In the summer of 1863, James Dale Owen arrived in Dubuque, Iowa, posing as a representative of the Smithsonian Institute. Under this ruse, Owen served as a judge of the state agricultural fair, was donated many expensive scientific specimens, and honored by the leading political and scientific men of the city. It was not until Owen departed that Dubuque found that he was nothing more than a confidence man, playing on the ambitions and fascinations of the American public.
Science was a fascinating topic to 19th century Americans, as it represented both progress and intellectual growth. As a result, members of all levels of society hungered for scientific knowledge. The public lecture thus emerged as a central facet of 19th century science and education. Educated individuals and swindlers alike could make a living as itinerant lecturers, and middle- and upper- class audiences paid well to see enjoyable and instructive performances.
Travelling lectures were common during the 1800s, and were often announced weeks in advance of their actual date, generating much buzz in America’s removed cities and towns. Lyceums were greeted with much fanfare in these relatively isolated cities, and drew audiences from miles around. Held in front of hundreds of people, scientific lectures involved audience participation, shocking interested volunteers and showing how scientific principles could be applied to everyday life. These lectures helped support a growing public interest in science, and inspired many members of society to study science as a hobby.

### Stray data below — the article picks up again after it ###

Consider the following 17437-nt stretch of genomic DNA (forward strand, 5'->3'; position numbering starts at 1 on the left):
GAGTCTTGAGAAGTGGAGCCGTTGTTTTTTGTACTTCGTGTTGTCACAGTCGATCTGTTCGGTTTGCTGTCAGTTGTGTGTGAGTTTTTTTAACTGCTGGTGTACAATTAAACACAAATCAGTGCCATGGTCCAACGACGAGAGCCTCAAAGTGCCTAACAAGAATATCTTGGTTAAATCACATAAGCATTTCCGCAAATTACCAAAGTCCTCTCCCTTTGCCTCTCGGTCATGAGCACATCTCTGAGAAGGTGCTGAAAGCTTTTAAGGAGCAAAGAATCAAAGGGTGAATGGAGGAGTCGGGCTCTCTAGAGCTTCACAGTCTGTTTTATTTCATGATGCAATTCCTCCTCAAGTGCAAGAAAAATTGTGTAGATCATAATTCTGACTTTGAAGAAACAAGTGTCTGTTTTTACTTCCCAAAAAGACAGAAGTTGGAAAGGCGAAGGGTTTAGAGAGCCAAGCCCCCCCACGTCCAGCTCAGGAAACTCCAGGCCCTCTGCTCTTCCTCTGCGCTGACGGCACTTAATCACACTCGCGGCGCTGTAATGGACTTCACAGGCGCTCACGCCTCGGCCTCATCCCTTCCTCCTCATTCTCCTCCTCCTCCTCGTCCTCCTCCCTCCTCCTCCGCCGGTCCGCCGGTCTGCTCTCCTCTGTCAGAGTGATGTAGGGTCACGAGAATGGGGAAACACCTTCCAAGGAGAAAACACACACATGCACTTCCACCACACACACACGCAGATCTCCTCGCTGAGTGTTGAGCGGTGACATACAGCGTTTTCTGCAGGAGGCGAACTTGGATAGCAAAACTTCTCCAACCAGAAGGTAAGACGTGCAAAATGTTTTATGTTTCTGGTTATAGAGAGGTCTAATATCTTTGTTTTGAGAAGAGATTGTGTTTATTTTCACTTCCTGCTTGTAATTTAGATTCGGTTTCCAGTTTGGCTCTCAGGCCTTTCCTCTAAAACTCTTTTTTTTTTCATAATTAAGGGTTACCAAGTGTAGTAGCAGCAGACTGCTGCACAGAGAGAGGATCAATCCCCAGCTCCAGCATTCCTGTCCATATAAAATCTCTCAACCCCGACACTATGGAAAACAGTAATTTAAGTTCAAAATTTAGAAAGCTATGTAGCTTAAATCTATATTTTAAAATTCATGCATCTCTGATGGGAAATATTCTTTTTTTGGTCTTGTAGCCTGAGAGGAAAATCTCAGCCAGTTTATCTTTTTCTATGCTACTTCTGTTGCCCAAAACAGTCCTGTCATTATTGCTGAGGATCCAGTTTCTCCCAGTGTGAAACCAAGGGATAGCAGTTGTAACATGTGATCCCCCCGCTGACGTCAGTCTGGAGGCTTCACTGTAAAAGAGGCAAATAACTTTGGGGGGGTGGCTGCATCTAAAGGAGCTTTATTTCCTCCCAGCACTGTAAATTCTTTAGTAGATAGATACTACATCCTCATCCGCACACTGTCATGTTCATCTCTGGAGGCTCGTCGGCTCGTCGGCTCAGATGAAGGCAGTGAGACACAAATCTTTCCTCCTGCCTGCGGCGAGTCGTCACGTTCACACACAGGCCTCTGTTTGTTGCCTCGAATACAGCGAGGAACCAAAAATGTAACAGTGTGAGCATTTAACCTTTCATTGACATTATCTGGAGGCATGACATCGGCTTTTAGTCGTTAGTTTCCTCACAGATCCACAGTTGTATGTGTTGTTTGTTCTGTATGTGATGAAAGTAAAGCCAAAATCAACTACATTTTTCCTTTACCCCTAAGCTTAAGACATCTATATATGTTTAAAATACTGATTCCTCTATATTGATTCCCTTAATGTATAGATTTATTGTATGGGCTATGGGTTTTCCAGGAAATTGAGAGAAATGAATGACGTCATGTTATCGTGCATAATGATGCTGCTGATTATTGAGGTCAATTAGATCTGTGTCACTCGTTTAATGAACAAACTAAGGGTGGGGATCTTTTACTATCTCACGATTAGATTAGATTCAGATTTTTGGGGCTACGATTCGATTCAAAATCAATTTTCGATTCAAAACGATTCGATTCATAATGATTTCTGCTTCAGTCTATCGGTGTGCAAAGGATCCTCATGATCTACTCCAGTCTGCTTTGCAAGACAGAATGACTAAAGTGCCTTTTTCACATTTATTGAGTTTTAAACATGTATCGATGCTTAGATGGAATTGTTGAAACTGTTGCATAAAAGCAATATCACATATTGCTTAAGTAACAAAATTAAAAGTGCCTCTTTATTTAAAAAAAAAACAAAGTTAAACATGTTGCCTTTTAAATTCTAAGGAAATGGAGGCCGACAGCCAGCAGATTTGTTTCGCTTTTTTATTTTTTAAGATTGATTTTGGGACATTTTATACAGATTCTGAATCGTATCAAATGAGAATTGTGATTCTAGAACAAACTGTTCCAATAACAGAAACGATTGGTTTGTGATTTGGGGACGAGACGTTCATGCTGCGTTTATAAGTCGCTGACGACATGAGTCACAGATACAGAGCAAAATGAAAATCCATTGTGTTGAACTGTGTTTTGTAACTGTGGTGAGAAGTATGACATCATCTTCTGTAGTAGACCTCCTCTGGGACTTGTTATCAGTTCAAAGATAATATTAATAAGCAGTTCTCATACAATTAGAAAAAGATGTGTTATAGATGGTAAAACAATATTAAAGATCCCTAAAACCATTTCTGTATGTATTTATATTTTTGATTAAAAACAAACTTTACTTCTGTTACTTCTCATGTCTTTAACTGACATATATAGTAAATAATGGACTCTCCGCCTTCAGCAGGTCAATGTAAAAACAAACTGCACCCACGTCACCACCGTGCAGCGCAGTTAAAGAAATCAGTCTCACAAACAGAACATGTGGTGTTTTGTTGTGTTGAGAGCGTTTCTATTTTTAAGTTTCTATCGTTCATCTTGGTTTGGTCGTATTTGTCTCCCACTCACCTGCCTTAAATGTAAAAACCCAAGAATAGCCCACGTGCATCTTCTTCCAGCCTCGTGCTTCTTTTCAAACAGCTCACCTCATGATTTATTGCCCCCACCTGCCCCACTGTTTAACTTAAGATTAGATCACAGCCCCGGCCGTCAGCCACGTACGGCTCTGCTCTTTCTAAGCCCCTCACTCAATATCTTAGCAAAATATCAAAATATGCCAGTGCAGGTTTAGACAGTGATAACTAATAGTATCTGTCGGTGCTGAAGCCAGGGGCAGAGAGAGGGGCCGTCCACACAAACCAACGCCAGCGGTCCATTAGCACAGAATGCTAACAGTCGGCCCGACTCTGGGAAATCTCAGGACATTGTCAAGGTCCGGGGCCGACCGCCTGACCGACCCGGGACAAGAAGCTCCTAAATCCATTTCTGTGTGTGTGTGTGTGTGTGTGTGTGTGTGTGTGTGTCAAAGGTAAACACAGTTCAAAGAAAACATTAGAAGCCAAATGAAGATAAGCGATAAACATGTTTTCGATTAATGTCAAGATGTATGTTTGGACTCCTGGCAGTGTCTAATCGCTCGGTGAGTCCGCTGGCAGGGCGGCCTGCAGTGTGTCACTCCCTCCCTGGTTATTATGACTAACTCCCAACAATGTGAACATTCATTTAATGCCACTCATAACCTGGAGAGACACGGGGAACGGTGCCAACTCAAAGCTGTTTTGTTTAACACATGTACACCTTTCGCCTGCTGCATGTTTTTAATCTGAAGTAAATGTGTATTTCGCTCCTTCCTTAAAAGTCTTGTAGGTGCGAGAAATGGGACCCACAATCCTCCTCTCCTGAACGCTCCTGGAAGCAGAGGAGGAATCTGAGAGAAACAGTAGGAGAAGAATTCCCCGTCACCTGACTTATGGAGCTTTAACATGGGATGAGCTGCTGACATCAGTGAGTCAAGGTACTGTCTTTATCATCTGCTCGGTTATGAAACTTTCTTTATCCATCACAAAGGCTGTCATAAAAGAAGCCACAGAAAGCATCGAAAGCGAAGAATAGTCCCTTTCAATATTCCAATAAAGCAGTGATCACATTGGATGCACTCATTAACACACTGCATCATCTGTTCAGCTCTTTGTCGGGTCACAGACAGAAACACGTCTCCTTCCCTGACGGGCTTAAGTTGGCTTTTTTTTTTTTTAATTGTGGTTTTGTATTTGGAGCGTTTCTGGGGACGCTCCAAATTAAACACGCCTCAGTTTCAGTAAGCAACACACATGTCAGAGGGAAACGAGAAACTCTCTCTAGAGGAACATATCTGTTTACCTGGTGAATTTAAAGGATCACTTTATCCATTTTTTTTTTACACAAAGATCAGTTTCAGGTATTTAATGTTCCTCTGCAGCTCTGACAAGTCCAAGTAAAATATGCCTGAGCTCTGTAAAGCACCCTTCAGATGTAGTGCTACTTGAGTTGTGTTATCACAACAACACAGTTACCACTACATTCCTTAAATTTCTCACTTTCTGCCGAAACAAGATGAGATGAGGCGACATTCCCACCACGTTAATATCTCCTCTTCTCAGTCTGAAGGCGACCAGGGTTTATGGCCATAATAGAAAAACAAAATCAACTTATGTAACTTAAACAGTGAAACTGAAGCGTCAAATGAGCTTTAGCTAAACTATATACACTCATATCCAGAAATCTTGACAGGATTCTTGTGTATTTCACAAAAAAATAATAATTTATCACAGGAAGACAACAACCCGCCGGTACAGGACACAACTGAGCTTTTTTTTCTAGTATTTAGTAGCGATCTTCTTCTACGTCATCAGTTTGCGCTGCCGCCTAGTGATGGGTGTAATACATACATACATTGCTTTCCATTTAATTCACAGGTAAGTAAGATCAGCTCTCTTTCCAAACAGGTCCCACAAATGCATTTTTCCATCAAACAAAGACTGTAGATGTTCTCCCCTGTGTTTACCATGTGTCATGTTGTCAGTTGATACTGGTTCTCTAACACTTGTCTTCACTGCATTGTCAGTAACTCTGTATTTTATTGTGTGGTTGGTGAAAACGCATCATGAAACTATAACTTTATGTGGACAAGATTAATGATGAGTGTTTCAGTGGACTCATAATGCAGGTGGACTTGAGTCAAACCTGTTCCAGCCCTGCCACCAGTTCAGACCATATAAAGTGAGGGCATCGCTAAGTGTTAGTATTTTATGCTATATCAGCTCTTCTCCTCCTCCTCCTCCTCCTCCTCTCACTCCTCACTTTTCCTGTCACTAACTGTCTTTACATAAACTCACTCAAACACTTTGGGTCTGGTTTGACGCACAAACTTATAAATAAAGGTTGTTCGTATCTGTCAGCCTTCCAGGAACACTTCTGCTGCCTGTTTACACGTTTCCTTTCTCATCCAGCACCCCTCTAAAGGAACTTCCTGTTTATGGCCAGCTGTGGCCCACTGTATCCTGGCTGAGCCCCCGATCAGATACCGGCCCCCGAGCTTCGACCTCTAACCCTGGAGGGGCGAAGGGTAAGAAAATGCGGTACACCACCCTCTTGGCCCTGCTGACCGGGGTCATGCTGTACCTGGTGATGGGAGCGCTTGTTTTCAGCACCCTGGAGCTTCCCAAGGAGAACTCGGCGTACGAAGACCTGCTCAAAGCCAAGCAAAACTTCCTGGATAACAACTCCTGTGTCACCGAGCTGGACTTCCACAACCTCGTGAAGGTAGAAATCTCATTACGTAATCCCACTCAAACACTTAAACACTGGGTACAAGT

Scientific lectures were part of a larger historical trend known as the lyceum movement. Lyceums were large public gatherings for speeches, debates, and orations, and were popular throughout the 19th century. In the antebellum period, lyceums often featured scientific demonstrations which would amaze large crowds of onlookers. Lyceums traveled from town to town and state to state with their shows, making them one of the largest sources of adult education during the period.
19th century audiences across the United States were drawn to science lecturers for both their educational and entertainment value. Travelling science demonstrations fed the appetite of the middle and upper classes for new scientific knowledge, showing audiences some of the latest advancements and discoveries in fields such as electricity and pneumatics. The lectures also promised to help improve daily life, demonstrating how basic principles of chemistry and physics could ease housework and improve natural understanding.
Apart from being educational, science lectures were just plain fun. Those who could afford to attend were amazed by the sheer showmanship of many scientific lecturers, showing the more spectacular side of concepts in pneumatics, chemistry, physics, and electricity. This made lectures big events, drawing large crowds and plenty of local coverage in newspapers and town meetings. Audiences were amazed by the lecturer’s ability to control nature and create new, unexpected sensations.
Pneumatic science was especially appealing to viewers, as the lecturer was using the invisible to make visible changes on their surroundings. Extinguishing a candle in a vacuum, creating a fountain in a sealed globe, and suffocating small animals using an air pump are some of the many experiments that mystified and excited audiences, making an otherwise empty space spectacular. This drew upon many of the advancements of the British Scientific Revolution, which explored the possibilities of the vacuum.